YA & Activism: Angie Thomas at MWF17

By Rebecca Gough

Angie Thomas delivered the first YA keynote talk ever at Melbourne Writers Festival and she made our hearts sing.

“Today I’m here to beg you to change the world.” Angie Thomas

Her passionate statement was that as writers, changing the world is possible – we have the power to do it. Her debut young adult novel The Hate U Give certainly has had transformative power. It’s a brilliant, surprisingly funny, heart-rending, endearing book. You can read my review of it here.

“Kids like me were the sassy sidekicks, or wisdom-givers.” Angie Thomas

Angie didn’t see herself as a protagonist in fiction growing up, which is completely stereotypical and ridiculously unfair. So instead of books like Twilight or The Hunger Games, Angie turned to hip-hop music for inspiration and guidance. Hip-hop was started by teens, it was a way for them to have a voice, a way for them to convey what matters to them.

“Hip-hop taught me that art can be a form of activism. Rappers told stories that I saw me in … they said that I mattered.” Angie Thomas

Angie, through her writing, has changed the way many black teens see themselves, in the same way that hip-hop changed her. Through The Hate U Give, kids have approached her, saying that they didn’t know they could be a writer like her, because they’d never had a person of colour as a role model before. Every example they’d seen before Angie had been white. She proved, showed, that their voices mattered.

Throughout her keynote Angie says that she wanted to be real with her readers. The real-world issues, the real-world villains – as authors we have to show that they’re there. Angie pointed out that we’re writing for a generation of teens that will vote to shape our countries in the future. If we encourage empathy now, portray diversity accurately and extensively, writing can enable connection and empathy. Discomfort makes us examine ourselves, and discomfort is where real change occurs. Only by looking inward can we change what’s around us.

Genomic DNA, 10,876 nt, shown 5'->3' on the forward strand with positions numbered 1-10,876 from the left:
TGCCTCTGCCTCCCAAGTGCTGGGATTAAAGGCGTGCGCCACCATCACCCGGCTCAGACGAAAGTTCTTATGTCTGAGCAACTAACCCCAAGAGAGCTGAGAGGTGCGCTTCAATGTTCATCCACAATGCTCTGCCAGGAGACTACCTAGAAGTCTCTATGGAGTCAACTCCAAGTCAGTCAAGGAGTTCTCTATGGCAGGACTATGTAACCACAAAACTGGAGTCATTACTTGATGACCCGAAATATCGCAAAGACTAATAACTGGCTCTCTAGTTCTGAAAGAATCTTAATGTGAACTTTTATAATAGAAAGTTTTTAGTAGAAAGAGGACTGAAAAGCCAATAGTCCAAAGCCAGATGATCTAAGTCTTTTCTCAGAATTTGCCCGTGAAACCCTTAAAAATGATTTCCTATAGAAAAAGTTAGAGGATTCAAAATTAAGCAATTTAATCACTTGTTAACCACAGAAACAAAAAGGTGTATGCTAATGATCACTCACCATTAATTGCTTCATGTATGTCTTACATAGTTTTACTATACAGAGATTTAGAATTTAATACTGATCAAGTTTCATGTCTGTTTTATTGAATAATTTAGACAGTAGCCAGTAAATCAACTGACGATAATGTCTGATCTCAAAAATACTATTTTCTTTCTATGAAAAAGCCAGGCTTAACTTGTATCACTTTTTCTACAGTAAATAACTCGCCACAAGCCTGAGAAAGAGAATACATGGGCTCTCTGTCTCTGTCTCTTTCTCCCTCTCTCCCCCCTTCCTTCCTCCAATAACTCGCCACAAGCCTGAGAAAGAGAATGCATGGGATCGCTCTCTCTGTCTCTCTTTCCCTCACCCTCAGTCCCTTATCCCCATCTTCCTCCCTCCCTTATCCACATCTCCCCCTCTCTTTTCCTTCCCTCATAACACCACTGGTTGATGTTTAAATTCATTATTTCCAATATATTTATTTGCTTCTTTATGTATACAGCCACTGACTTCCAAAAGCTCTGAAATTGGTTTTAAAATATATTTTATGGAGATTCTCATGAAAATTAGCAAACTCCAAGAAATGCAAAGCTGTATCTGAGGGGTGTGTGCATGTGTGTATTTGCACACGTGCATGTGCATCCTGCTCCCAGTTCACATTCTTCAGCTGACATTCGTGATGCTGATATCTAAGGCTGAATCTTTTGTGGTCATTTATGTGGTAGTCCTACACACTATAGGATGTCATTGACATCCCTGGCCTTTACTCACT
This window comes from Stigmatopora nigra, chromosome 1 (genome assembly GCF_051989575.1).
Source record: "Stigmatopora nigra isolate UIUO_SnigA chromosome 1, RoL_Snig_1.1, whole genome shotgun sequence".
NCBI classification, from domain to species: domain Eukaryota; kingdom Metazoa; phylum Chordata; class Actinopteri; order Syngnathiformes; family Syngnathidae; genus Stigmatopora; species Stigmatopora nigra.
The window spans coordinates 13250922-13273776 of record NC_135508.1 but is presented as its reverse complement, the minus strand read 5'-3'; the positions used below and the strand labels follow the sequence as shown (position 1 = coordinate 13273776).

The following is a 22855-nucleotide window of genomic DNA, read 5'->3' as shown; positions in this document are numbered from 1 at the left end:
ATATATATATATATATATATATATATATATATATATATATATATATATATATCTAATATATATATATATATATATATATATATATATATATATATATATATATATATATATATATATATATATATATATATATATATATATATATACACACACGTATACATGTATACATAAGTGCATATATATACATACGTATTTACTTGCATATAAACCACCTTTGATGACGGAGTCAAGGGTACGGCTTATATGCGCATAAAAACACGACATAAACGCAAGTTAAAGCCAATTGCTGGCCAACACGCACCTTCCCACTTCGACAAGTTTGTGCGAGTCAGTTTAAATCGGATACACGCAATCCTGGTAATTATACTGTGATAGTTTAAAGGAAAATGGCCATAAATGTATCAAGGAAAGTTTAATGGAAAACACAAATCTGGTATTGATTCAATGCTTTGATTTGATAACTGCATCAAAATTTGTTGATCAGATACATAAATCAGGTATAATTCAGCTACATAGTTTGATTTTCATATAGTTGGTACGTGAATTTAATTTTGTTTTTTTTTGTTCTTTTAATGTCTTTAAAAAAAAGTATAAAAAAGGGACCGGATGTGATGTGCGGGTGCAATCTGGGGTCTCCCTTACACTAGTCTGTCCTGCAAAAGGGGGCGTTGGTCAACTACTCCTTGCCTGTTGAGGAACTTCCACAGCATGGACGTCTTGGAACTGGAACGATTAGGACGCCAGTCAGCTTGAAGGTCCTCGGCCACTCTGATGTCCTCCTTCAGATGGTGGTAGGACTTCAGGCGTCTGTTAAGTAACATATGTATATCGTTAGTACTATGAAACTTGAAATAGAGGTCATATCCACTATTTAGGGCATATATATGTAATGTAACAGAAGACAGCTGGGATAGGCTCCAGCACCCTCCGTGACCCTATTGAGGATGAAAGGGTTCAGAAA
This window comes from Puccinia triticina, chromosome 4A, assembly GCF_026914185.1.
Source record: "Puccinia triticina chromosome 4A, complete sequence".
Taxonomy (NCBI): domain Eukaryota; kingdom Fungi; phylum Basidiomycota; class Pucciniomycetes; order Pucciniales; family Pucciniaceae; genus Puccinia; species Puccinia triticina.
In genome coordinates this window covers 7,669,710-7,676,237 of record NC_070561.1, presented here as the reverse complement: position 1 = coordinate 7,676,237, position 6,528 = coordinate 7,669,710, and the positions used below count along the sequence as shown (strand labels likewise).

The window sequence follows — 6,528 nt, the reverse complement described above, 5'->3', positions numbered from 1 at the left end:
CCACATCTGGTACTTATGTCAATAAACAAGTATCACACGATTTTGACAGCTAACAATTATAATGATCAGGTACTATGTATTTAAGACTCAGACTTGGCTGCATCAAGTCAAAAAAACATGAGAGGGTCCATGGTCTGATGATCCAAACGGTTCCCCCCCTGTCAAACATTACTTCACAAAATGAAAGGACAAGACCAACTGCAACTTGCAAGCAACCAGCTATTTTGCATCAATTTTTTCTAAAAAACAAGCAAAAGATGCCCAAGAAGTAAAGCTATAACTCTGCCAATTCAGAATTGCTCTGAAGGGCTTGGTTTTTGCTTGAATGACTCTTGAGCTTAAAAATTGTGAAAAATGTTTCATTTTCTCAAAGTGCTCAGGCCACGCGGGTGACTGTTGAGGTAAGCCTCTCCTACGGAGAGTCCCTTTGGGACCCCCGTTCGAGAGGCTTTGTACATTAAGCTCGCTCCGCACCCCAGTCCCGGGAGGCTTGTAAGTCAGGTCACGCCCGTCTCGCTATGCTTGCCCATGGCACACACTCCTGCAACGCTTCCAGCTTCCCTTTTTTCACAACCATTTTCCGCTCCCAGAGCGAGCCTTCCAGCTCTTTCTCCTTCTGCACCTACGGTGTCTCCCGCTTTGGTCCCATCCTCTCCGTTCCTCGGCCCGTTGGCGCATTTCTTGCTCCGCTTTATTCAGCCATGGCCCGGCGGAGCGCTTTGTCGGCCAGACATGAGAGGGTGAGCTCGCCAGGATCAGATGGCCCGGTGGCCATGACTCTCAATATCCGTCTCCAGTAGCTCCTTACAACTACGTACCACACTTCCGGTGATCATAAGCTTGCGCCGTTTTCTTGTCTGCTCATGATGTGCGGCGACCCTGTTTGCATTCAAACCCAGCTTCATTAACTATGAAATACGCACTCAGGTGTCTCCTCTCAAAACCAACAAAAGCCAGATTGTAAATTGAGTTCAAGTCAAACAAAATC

“I wanted this not to be political, but to be personal. Through Starr’s eyes, I did that.” Angie Thomas

Starr, the protagonist in The Hate U Give, is written with innocence and authenticity. Angie always wanted to make Starr authentic, so black girls could see themselves represented. Starr’s parents are also present because loving black families with two parents exist, and she wanted to convey that. 

“If you show why a character does what they do, that can break stereotypes. Show the whys, show the human, show the heart … if somebody says you wrote it wrong, don’t push back. Listen.” Angie Thomas

She ended her keynote in such an uplifting, inspiring, and heart-rending way. It was incredible to be in the audience and I was holding back tears when we all applauded! Because of THUG, because of the political state of America at the moment, Angie says she has hope now, because people are speaking up and taking action, actively resisting … and I have hope too.

“Focus on what you can do, not what you can’t do. You can’t please everybody.” Angie Thomas

You can listen to the full audio of this event here:

Rebecca Gough is a 24-year-old Melbourne-based blogger who began blogging on Instagram back in 2016. With her self-proclaimed ‘perpetual online bookish presence’, Rebecca also posts reviews on her blog Bec’s Books and engages with the community via Twitter. Her favourite genre is fantasy.

Photography credit: Sorell Wilson